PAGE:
If the study wasn’t quite akin to looking for a needle in a haystack, it was more like differentiating the types of hay in the haystack. “We wanted to be able to quickly and easily detect serotypes that might be economic threats to the poultry industry but that could be confused with Salmonella serotype Enteritidis, the most common cause of food borne salmonellosis in the world,” Guard explains.

For example, she says, the serotypes that threaten the poultry industry, such as Pullorum and Gallinarum, have evolved to sicken chickens rather than humans. “All three serotypes are very related and we were receiving isolates from around the world,” she notes.

During the course of their research, Guard and Rothrock developed reagents and protocols to detect some of the major Salmonella serotypes and, further, to differentiate different isolates within a serotype. The team used single nucleotide polymorphisms (SNPs) of two different genes, which allowed them to detect 89 to 100 percent of a panel of Salmonella isolates for different settings, including poultry production and processing environments. They determined that the adenylate cyclase gene (cyaA) represents an ideal target for assays.

The research project was extensive. According to Guard, between discovery and application research, it was a five-year process.

Ultimately, the results of the project can lead to the development of future protocols that cover larger numbers of serotypes/pathotypes. Food safety professionals working in the poultry industry can now quickly determine which serotypes are present. Moreover, by using SNPs, the protocols can be altered to identify any emerging strains of Salmonella that can impact the safety of fresh poultry and eggs.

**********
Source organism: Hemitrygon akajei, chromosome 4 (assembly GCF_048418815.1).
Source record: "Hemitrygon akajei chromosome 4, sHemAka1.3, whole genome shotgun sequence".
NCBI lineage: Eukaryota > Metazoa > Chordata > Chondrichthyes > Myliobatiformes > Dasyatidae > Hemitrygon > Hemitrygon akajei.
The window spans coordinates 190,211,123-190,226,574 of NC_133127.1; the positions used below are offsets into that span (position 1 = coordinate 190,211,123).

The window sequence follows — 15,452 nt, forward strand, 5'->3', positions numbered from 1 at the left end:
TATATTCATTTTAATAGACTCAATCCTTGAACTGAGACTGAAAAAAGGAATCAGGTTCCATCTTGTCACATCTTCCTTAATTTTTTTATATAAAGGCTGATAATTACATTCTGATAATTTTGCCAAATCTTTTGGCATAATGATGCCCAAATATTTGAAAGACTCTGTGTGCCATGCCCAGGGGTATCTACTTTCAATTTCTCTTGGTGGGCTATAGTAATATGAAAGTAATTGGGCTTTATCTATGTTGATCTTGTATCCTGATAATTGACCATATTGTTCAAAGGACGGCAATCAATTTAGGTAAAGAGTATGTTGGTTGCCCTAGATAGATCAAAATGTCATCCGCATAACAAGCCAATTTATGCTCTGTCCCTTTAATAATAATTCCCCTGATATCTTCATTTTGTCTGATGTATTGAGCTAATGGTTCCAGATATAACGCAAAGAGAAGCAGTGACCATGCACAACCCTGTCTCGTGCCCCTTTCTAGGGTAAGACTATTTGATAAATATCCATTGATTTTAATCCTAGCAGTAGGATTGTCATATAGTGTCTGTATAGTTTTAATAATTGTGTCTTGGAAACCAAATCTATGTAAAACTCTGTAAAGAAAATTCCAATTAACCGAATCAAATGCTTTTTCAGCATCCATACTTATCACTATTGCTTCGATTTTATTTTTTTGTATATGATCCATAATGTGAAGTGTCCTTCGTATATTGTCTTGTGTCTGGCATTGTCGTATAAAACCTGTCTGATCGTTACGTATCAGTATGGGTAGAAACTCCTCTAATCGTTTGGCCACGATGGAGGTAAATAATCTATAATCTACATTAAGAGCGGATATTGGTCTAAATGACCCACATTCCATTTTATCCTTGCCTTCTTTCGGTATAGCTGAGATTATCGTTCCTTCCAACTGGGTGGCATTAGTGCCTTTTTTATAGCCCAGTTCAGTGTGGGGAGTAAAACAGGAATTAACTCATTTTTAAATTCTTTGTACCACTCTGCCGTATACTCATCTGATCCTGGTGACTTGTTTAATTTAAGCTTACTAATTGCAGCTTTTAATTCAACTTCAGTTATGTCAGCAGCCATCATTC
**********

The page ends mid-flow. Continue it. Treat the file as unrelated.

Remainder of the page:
The study is a breakthrough in many ways, including the use of what’s known as Intergenic Sequence Ribotyping (ISR), which would have been difficult to be discovered by whole genome sequencing. The upshot from the science is that ISR is an effective tool in the battle against Salmonella-related food poisoning.

“ISR represents a breakthrough because it makes serotyping of Salmonella affordable and accessible to any microbiologist, hospital, veterinarian, private physician, public health laboratory, small consulting laboratory, research group, or anyone qualified to handle samples for isolation of Salmonella. The data can be acquired and examined privately without involving reference laboratories,” Guard notes.

Early warnings

Those in the poultry business have some takeaway from this study’s findings that impact the safety of their products. “Poultry producers are in the position to do their own testing before regulators come on farm, perhaps through a cooperative lab or consultant,” Guard says. She adds that regulators are already looking for problem serotypes when they visit farms and will continue to do so. “Producers need a simple survey method so they can know as early as possible if there are emerging problems so that interventions can be applied immediately and not just after a government agency has reviewed the farm.”

As a result of this project’s findings, those interventions can come at a critical time and make a significant difference for processors. “Consider the ISR method an early warning system designed to be used by anyone at any time,” says Guard, who emphasizes that while there is a process to get the available database on serotypes/pathotypes, there is no charge.

“Our hope is that one day, a farmer will have a cell phone app that allows him or her to receive a monthly Salmonella serotype report.”